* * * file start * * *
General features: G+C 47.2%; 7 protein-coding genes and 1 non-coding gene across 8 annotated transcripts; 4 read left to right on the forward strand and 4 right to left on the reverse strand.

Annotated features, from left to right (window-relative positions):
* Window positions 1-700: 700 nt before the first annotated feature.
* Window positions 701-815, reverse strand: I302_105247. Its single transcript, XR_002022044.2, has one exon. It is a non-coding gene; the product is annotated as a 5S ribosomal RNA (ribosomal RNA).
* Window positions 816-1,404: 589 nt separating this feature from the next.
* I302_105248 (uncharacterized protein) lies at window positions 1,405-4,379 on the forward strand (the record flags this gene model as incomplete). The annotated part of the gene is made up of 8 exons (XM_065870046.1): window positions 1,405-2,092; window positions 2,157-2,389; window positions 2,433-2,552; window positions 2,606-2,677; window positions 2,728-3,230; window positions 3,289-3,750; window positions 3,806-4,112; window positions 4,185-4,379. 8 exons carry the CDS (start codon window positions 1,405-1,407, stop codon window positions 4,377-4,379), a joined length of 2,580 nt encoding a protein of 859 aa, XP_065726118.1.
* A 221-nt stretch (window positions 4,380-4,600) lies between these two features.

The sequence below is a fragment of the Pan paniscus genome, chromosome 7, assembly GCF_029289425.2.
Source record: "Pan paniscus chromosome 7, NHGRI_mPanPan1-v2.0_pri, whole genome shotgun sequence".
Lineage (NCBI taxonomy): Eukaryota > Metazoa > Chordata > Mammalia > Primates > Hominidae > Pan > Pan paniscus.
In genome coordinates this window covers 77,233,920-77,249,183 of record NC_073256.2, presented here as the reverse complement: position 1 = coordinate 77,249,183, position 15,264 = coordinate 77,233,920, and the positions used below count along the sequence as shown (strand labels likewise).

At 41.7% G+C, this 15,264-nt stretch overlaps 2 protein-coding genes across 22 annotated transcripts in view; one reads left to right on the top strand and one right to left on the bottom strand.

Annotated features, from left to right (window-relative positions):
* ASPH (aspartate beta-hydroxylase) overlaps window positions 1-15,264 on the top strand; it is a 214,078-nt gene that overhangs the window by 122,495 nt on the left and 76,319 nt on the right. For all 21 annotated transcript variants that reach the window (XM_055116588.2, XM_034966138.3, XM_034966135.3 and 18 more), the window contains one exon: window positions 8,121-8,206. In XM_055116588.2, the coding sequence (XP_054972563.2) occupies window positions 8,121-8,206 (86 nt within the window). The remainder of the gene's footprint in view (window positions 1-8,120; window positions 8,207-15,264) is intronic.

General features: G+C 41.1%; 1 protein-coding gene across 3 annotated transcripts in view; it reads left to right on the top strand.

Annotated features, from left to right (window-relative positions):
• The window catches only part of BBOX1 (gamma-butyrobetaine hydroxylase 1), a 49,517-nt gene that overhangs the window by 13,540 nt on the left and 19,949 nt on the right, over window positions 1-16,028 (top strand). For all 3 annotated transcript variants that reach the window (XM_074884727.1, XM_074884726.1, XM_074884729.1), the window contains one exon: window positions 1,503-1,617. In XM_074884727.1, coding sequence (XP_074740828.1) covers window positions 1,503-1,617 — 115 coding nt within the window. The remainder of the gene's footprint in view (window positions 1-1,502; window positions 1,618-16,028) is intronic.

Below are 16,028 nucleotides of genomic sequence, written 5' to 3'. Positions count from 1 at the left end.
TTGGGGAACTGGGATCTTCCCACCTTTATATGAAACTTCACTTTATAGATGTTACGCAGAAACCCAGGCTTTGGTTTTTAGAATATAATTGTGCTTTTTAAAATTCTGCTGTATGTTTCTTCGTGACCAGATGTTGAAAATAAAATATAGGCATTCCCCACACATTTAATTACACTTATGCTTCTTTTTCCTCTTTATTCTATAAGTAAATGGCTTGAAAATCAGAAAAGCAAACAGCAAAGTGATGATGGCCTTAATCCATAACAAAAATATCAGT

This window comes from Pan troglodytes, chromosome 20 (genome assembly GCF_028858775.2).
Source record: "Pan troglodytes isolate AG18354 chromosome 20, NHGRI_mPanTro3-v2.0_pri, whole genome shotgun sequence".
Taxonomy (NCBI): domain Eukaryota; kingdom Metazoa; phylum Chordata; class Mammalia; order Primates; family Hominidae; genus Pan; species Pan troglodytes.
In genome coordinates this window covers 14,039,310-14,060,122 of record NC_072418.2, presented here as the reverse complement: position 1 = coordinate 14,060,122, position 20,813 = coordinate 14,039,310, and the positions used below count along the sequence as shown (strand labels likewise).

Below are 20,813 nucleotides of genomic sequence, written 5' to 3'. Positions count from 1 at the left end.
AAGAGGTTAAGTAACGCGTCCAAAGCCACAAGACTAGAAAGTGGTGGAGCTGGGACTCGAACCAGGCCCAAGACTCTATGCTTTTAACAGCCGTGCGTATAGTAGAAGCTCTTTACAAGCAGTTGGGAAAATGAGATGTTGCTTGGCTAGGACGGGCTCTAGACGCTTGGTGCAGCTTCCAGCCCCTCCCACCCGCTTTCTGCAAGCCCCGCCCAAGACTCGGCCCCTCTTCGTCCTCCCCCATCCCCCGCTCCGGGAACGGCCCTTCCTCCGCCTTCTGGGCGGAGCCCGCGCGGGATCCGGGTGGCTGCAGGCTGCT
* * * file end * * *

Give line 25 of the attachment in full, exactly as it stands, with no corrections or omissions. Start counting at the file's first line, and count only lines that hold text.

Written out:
AAGAGGTTAAGTAACGCGTCCAAAGCCACAAGACTAGAAAGTGGTGGAGCTGGGACTCGAACCAGGCCCAAGACTCTATGCTTTTAACAGCCGTGCGTATAGTAGAAGCTCTTTACAAGCAGTTGGGAAAATGAGATGTTGCTTGGCTAGGACGGGCTCTAGACGCTTGGTGCAGCTTCCAGCCCCTCCCACCCGCTTTCTGCAAGCCCCGCCCAAGACTCGGCCCCTCTTCGTCCTCCCCCATCCCCCGCTCCGGGAACGGCCCTTCCTCCGCCTTCTGGGCGGAGCCCGCGCGGGATCCGGGTGGCTGCAGGCTGCT